So after an enjoyable week at home, it’s back to Doha for a five week stint leading up to Christmas. This will present an interesting challenge – getting an extension to my 30 day visitor’s visa that expires three days before I’m due to travel home. Working on the assumption that Qatari civil servants are the same as those I’ve encountered in England, Poland and Trinidad – which is to say largely unhelpful, and at worst downright unpleasant – I expect to spend most of one day next week sitting in a waiting room in a faceless government building while the wheels of bureaucracy grind slowly round. The signs so far have been mixed. Admittedly my experience of the local civil service is limited to the folks manning the passport control booths at the airport, but still….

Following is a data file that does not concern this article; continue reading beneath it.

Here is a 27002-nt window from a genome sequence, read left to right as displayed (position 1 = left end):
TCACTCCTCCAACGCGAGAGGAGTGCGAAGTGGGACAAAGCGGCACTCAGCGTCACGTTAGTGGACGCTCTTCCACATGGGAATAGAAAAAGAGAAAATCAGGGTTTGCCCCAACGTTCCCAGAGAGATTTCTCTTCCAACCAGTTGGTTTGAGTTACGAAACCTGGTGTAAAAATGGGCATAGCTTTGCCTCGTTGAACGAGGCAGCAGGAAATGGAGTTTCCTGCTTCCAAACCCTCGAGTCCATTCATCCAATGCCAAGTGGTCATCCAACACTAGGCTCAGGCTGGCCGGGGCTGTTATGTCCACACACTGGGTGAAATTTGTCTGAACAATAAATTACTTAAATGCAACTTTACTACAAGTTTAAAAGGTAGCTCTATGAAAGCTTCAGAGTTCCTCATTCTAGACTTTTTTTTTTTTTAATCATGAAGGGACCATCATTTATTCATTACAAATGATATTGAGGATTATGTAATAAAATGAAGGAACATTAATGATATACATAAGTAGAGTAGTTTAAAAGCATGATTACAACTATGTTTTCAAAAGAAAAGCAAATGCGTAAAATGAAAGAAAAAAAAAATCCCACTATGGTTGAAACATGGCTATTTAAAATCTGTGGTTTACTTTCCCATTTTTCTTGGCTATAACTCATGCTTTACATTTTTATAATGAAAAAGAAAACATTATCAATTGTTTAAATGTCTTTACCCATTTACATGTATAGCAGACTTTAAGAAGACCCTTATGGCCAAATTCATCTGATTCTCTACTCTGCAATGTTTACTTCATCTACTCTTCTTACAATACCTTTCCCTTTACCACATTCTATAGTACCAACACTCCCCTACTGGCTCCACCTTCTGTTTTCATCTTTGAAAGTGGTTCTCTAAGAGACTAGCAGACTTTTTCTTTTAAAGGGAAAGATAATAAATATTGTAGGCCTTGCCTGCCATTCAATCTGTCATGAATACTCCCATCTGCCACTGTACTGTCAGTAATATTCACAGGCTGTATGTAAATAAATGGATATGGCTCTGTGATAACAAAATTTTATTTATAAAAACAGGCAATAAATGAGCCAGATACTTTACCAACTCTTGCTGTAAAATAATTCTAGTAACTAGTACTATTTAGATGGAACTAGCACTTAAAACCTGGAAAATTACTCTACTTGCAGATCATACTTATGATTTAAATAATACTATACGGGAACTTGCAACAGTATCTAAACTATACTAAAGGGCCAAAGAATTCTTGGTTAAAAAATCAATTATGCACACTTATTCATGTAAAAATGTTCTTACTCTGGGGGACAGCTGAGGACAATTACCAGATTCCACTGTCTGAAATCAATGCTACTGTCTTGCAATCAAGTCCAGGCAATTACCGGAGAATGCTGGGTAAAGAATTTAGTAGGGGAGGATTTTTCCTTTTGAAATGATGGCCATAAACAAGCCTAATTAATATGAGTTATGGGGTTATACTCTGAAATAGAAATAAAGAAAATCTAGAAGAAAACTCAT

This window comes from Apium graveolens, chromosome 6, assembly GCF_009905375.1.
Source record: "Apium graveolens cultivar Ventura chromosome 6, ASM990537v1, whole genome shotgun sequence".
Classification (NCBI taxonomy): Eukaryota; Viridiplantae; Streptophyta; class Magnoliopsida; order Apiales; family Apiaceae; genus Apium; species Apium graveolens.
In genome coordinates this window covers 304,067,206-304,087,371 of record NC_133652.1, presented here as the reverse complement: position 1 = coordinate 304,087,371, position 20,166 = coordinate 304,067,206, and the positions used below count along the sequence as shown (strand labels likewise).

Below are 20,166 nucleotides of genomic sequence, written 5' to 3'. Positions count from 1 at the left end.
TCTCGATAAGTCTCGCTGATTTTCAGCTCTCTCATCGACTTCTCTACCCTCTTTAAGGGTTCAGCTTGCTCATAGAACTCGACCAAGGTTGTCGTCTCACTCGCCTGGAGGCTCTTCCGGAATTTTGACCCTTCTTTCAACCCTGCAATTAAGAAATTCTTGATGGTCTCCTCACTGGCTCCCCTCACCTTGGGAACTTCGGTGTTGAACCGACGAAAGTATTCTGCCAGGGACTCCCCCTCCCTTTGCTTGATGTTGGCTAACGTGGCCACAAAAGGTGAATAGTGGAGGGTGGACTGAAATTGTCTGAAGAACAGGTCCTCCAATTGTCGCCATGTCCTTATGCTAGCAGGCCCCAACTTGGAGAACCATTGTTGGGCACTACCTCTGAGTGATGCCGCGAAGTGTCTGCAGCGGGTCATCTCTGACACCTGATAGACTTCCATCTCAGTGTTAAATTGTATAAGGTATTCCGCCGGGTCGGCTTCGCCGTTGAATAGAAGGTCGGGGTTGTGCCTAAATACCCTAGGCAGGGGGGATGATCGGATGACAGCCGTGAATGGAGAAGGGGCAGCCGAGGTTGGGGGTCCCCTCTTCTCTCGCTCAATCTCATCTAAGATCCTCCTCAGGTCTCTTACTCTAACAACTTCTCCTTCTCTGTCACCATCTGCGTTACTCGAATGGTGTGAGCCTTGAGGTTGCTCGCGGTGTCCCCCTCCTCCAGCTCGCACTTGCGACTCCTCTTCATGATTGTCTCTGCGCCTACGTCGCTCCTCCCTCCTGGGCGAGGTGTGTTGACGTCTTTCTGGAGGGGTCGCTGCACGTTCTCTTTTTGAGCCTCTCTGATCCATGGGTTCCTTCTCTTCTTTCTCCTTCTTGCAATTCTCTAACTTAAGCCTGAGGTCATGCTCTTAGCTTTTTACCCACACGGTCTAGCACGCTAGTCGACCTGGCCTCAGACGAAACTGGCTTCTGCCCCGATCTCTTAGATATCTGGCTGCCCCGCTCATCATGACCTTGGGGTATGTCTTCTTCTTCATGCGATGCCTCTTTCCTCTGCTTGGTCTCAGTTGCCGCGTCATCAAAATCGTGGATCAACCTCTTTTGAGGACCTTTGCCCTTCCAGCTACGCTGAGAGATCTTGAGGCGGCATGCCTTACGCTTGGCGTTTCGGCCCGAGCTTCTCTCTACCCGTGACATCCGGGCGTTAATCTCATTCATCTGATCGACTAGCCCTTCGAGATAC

The first guy was very pleasant and welcoming and laughed as much as I did when the machine failed completely to take an acceptable photo of me while he processed the visa stamp. You’re supposed to stare at this camera thing with your eyes wide open and it takes a mug-shot – my problem is because of a lazy eye medical condition I actually can’t open my eyes wide unless I hold them open between fingers and thumbs – which is of course unacceptable. After ten attempts he gave it up and waved me through. Same going home – the guy then let me off without a pic too, probably on the basis he couldn’t find a matching arrival snap. Second trip, the bloke said hardly a word, except for “Pin please” when he processed my credit card payment, but at least (for the only time so far) the machine managed to get a decent picture. Going home the guy said even less, merely comparing me with my passport photo, accepting with a shrug my explanation about the (again) failed mug-shot, and waving me through without another word.